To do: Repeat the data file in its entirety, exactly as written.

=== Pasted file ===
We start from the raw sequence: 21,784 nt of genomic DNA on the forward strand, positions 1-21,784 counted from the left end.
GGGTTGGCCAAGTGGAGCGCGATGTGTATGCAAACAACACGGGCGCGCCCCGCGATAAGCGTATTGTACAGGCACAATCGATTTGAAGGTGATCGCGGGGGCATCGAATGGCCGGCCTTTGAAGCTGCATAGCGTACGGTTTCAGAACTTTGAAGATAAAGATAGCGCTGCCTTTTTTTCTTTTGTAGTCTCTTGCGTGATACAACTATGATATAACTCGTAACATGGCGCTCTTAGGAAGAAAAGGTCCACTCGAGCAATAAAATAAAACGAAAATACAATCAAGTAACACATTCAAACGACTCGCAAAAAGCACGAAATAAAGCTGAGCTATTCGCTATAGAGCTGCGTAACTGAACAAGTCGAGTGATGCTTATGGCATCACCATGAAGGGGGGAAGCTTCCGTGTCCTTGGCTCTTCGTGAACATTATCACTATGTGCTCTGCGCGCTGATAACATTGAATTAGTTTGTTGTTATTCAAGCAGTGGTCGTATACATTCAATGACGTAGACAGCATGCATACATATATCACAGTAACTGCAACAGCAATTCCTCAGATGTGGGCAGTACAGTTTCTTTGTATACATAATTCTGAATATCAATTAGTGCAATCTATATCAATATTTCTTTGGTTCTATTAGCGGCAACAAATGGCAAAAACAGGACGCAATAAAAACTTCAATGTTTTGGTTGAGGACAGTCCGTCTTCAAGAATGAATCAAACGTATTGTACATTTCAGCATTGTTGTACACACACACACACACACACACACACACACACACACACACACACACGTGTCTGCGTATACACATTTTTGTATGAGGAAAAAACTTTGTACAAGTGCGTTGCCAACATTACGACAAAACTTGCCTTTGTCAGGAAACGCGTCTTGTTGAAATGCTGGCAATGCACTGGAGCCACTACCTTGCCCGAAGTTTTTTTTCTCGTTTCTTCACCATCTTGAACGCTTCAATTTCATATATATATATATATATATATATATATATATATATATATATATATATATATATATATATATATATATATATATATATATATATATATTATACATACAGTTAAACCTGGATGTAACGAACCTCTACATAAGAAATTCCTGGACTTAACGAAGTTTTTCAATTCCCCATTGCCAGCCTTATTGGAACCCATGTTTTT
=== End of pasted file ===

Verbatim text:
We start from the raw sequence: 21,784 nt of genomic DNA on the forward strand, positions 1-21,784 counted from the left end.
GGGTTGGCCAAGTGGAGCGCGATGTGTATGCAAACAACACGGGCGCGCCCCGCGATAAGCGTATTGTACAGGCACAATCGATTTGAAGGTGATCGCGGGGGCATCGAATGGCCGGCCTTTGAAGCTGCATAGCGTACGGTTTCAGAACTTTGAAGATAAAGATAGCGCTGCCTTTTTTTCTTTTGTAGTCTCTTGCGTGATACAACTATGATATAACTCGTAACATGGCGCTCTTAGGAAGAAAAGGTCCACTCGAGCAATAAAATAAAACGAAAATACAATCAAGTAACACATTCAAACGACTCGCAAAAAGCACGAAATAAAGCTGAGCTATTCGCTATAGAGCTGCGTAACTGAACAAGTCGAGTGATGCTTATGGCATCACCATGAAGGGGGGAAGCTTCCGTGTCCTTGGCTCTTCGTGAACATTATCACTATGTGCTCTGCGCGCTGATAACATTGAATTAGTTTGTTGTTATTCAAGCAGTGGTCGTATACATTCAATGACGTAGACAGCATGCATACATATATCACAGTAACTGCAACAGCAATTCCTCAGATGTGGGCAGTACAGTTTCTTTGTATACATAATTCTGAATATCAATTAGTGCAATCTATATCAATATTTCTTTGGTTCTATTAGCGGCAACAAATGGCAAAAACAGGACGCAATAAAAACTTCAATGTTTTGGTTGAGGACAGTCCGTCTTCAAGAATGAATCAAACGTATTGTACATTTCAGCATTGTTGTACACACACACACACACACACACACACACACACACACACACACACACGTGTCTGCGTATACACATTTTTGTATGAGGAAAAAACTTTGTACAAGTGCGTTGCCAACATTACGACAAAACTTGCCTTTGTCAGGAAACGCGTCTTGTTGAAATGCTGGCAATGCACTGGAGCCACTACCTTGCCCGAAGTTTTTTTTCTCGTTTCTTCACCATCTTGAACGCTTCAATTTCATATATATATATATATATATATATATATATATATATATATATATATATATATATATATATATATATATATATATATATATATATATATTATACATACAGTTAAACCTGGATGTAACGAACCTCTACATAAGAAATTCCTGGACTTAACGAAGTTTTTCAATTCCCCATTGCCAGCCTTATTGGAACCCATGTTTTT